As we reported, the Snyderville Planning Commission on August 25th, by a narrow 4-3 vote, approved a Conditional Use Permit to revamp the Spring Creek trailhead, and to create new parking spaces.
One of the dissenters was Planning Commisisoner Thomas Cooke, who says that more parking isn’t the solution to the problem of visitors thronging to the trailheads.
Cooke told KPCW that trailheads are development.
“We have trailheads. It’s a way that locals and visitors alike can enjoy our trail system, which is one of the best in the world. But when you build more parking, you’re right, I did oppose it vehemently. I just think that no neighborhood anywhere was ever made better by adding parking. I think adding parking induces visitation, and we have some real problems right now with the pressures on our trail system. I don’t think this is a solution.”
A large proportion of the users are from the Salt Lake Valley. And Cooke said it’s not a crazy idea for out-of-county visitors to pay some kind of fee.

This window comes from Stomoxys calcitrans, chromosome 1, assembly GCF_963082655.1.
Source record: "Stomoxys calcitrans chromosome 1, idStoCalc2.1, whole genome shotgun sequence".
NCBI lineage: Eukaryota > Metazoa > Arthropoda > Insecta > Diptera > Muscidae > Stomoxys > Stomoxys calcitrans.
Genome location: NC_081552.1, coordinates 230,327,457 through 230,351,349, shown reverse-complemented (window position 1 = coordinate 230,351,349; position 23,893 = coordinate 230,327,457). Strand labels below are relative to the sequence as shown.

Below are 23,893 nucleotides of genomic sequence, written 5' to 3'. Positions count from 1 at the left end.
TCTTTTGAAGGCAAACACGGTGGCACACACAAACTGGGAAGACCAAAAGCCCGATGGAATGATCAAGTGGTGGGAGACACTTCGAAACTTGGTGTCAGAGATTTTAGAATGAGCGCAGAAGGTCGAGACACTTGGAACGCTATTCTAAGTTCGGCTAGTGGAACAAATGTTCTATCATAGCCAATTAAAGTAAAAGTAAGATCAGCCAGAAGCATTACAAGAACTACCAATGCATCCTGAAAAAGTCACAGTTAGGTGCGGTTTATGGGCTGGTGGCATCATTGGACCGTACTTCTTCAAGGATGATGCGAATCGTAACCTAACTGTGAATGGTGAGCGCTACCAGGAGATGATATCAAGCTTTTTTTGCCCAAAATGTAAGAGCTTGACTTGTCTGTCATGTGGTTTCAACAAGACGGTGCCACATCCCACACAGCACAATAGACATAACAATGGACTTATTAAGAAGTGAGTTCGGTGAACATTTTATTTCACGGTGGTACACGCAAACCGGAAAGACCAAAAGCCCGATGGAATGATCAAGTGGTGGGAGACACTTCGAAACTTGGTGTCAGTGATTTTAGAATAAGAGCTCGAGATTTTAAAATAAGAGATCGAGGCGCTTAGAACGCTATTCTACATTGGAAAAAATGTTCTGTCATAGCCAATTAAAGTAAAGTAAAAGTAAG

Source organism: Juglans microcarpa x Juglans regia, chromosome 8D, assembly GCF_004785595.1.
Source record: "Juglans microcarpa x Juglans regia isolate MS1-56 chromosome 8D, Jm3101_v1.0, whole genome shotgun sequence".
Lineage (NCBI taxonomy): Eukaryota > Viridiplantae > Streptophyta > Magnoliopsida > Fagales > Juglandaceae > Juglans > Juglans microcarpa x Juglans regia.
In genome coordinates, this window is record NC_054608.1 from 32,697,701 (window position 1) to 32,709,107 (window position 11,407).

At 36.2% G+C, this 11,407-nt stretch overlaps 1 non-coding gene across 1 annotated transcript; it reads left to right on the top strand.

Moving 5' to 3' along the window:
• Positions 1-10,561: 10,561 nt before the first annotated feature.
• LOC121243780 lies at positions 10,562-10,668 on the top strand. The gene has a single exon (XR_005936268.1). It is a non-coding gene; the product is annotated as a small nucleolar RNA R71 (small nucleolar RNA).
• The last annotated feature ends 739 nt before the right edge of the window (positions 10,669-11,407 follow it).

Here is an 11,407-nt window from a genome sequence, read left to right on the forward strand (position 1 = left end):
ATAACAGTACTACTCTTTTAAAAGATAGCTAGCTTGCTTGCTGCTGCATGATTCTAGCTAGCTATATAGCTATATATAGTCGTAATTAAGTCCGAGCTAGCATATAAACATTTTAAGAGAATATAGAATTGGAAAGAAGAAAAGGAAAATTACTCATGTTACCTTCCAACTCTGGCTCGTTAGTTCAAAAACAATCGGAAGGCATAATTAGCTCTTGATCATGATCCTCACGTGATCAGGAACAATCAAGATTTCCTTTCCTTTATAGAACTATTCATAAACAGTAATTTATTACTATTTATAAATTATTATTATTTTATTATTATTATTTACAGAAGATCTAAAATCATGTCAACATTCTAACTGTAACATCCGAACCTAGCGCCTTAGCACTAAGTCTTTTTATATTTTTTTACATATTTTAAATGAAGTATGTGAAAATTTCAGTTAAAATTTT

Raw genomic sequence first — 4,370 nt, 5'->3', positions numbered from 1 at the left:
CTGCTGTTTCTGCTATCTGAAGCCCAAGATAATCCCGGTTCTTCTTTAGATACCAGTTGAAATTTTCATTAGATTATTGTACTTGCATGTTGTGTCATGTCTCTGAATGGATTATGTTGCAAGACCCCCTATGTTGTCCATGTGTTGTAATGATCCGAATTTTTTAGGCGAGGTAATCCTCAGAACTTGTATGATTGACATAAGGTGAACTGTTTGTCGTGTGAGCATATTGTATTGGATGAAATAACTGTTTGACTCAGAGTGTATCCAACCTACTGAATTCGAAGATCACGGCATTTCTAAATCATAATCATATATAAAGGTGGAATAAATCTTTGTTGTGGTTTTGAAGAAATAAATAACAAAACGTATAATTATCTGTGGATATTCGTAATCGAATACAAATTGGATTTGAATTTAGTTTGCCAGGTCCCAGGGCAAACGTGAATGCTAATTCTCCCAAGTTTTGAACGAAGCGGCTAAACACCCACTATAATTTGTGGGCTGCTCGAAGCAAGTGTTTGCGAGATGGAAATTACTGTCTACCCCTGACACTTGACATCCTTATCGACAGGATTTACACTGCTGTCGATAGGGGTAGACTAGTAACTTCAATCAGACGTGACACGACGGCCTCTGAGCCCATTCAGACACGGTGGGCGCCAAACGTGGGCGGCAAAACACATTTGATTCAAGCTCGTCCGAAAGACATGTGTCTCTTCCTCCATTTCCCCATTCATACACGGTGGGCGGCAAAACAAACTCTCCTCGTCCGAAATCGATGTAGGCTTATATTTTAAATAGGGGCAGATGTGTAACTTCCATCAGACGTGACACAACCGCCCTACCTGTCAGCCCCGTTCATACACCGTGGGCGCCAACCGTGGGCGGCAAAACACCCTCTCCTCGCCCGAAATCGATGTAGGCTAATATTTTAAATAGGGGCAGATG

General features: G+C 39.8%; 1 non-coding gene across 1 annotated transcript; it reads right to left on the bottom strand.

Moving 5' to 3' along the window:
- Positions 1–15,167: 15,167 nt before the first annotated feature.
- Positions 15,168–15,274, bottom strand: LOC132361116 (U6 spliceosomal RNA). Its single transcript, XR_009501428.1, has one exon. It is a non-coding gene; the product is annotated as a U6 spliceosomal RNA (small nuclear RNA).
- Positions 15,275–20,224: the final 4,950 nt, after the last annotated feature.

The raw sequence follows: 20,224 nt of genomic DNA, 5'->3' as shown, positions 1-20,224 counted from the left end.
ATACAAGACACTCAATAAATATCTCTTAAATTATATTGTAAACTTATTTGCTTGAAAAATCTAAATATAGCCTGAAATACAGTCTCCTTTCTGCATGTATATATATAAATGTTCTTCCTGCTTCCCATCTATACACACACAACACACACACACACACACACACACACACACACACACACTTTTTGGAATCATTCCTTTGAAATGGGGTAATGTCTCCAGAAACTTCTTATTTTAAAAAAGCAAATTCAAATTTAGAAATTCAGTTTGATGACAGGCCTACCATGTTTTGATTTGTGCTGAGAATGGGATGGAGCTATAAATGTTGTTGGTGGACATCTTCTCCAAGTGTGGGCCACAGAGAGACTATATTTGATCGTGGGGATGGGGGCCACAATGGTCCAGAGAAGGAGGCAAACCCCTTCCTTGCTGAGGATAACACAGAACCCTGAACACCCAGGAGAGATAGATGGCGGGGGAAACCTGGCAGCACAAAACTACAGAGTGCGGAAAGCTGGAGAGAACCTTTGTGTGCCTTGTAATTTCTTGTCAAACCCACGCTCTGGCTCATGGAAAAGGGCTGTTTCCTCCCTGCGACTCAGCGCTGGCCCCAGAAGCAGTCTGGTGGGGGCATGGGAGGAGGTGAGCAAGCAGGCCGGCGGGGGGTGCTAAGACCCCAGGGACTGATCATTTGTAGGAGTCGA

“It’s not uncommon in other places that, with the people who actually helped pay for the trail development through property taxes, or voting for open space and recreation bonds, get a parking pass to use the trails because they’ve already paid for that. And others pay a small fee. I asked a friend from Salt Lake, who comes up here all the time. And he said, “If I had to pay a small fee to be able to park at Round Valley or any of the trailheads anytime I wanted for a year, heck yeah, I would pay for that.” So it’s not really a crazy idea.”
Snyderville Planning Vice-Chair Thomas Cooke.